Citizen Eyre


Not quite fair to follow the exquisite Cary Fukanaga JANE EYRE with Robert Stevenson’s 1943 Gothic potboiler, though normally I’d be likely to prefer the older film (produced by Orson Welles!)

In this Hollywood England, everyone is plummy, with occasional hints of Scots accent for the harsher characters (Henry Danielle in particular) — the only Yorkshire accent is possessed by Ethel Griffies (the ornithologist from THE BIRDS) as Grace Poole, the madwoman in the attic’s nurse. She appears so late in the story that her authentic speech comes as an illusion-shattering shock.


In the leads, of course, we have Joan Fontaine and Orson Welles, each in their own way slightly disastrous, together a cataclysmic calamity which nearly tears the film from its sprockets. But it’s not a total disaster — with atmospheric studio artifice — Thornfield as Castle Frankenstein — and Bernard Herrmann at his most chromatically characteristic, the movie is beautiful to see and hear, and there are fragments of good scenes and good ideas throughout. Stevenson, assisted and harassed by Welles, and with a mainly intelligent script her co-authored with Aldous Huxley and John Houseman, manoeuvres his way through the long, convoluted narrative quite deftly, distorting quite a bit and being too obvious much of the time, but hitting the key points…


You’ll grow to love Joan’s “concerned simpleton” expression or, if you don’t, it won’t be from lack of opportunity because it NEVER LEAVES HER FACE.

But we never believe the love story, do we? Orson is able to look offscreen with affecting tenderness — helped, I suspect, by his custom of playing his closeups against thin air. But when he’s intercut with Fontaine’s simpering features, we wonder what is inspiring such compassion, since Fontaine is cycling through her limited repertoire much faster than usual and too more wearying effect. (It’s a bit like DEAD MEN DON’T WEAR PLAID, this intercutting of closeups that seem to technically correspond but betray the manipulation usually concealed — we KNOW, Kuleshov be damned, that these shots don’t belong together.)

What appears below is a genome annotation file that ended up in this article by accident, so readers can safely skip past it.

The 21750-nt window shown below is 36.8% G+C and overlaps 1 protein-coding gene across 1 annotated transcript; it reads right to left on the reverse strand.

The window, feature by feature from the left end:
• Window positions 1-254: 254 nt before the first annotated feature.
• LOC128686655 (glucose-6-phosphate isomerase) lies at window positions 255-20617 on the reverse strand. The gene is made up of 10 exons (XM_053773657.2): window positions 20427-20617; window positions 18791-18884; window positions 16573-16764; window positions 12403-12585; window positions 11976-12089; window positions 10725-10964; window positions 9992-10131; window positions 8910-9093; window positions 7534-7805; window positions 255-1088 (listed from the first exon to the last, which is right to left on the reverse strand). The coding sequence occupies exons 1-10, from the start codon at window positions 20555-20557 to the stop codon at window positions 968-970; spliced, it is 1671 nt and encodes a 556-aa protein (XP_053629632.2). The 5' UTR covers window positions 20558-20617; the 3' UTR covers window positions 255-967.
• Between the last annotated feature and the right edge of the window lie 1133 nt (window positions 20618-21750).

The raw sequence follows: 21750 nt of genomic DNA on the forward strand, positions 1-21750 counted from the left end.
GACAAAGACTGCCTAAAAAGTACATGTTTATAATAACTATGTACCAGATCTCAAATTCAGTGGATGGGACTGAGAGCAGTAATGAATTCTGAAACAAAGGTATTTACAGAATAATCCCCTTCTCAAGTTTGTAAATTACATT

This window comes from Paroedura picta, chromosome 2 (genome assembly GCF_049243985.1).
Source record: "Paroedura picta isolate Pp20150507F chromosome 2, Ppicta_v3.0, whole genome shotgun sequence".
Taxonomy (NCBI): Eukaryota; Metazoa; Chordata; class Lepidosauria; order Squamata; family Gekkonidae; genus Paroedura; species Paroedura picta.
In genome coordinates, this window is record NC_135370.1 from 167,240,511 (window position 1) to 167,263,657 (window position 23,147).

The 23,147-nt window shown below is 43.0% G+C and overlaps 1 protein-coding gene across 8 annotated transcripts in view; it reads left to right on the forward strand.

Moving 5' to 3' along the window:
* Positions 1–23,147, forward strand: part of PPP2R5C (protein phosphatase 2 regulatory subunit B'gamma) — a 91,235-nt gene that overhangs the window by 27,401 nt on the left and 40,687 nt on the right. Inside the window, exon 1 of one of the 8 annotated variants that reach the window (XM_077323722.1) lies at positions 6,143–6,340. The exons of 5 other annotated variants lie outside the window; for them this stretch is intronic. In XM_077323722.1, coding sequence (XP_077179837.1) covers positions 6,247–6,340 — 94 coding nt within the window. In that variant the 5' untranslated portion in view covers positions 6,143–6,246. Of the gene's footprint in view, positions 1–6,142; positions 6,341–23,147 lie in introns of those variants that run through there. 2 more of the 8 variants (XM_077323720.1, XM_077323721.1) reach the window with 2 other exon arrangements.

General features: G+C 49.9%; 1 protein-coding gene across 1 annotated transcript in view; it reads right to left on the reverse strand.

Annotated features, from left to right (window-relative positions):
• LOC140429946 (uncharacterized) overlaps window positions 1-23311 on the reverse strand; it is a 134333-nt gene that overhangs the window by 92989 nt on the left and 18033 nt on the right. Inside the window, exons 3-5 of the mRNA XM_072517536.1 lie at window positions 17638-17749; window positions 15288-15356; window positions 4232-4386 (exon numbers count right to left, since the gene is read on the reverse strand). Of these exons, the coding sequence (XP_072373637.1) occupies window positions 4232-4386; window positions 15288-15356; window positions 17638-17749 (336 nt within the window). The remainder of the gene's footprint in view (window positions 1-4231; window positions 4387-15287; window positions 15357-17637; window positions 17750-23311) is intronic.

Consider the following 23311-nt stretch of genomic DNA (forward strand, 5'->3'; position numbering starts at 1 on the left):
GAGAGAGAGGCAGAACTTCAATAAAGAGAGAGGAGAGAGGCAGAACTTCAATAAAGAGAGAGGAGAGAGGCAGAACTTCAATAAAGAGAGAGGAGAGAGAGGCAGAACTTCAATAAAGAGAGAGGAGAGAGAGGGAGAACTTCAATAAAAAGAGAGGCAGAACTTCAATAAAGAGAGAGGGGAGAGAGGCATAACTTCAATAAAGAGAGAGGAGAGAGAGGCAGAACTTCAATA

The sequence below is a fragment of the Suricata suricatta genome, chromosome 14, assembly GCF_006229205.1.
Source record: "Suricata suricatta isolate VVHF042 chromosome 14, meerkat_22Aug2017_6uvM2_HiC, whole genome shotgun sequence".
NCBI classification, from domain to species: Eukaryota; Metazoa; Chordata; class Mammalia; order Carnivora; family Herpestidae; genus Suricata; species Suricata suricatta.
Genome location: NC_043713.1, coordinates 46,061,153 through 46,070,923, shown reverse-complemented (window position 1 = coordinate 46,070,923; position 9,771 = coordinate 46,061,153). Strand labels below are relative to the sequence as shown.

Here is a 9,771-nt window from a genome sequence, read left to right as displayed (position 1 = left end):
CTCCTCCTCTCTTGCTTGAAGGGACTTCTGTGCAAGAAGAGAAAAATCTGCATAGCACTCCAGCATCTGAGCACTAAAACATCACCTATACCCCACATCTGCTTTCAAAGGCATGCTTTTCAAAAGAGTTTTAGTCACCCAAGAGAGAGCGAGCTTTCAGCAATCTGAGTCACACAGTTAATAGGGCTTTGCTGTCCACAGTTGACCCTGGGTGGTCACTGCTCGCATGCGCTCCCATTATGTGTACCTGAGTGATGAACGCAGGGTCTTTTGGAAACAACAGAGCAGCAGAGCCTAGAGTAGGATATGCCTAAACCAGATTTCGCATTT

Listen — I like Fontaine, who is great in REBECCA and LETTER FROM AN UNKNOWN WOMAN and numerous other things. But look — in the screen tests for REBECCA, happily preserved, we can see a small army of Hollywood lovelies trying and failing to grab the role of the meek and mild “I”. The character actually has a line about being shy, but Loretta Young plays it lush and saintly, while Vivian Leigh looks like she wants to tear Maxim DeWinter’s trousers off. Fontaine’s looks like the most intelligent reading by far, but maybe it’s just that her mannerisms suited it better? She can play shy. As Jane Eyre, she’s supposed to be spirited — and she gives us the most submissive, eyes-downcast, passive performance we ever saw. A case of an actor needing to be broken from her habitual performance and shoved out into terra incognito, not an easy thing when the actor is a star. Also a case of playing the lines, which are technically submissive as it’s 19th century employee-to-employer dialogue, rather than playing the subtext. (I just watched The Secret Life of Books on the BBC, in which awful journalist Bidisha struggles with the politics of the book — she loved it at sixteen when she read it for pleasure, but now she’s thinking deeply about it, it all seems so incorrect — partly because her attempts to shoehorn it into a modern PC paradigm interfere with her ability to actually read and understand.)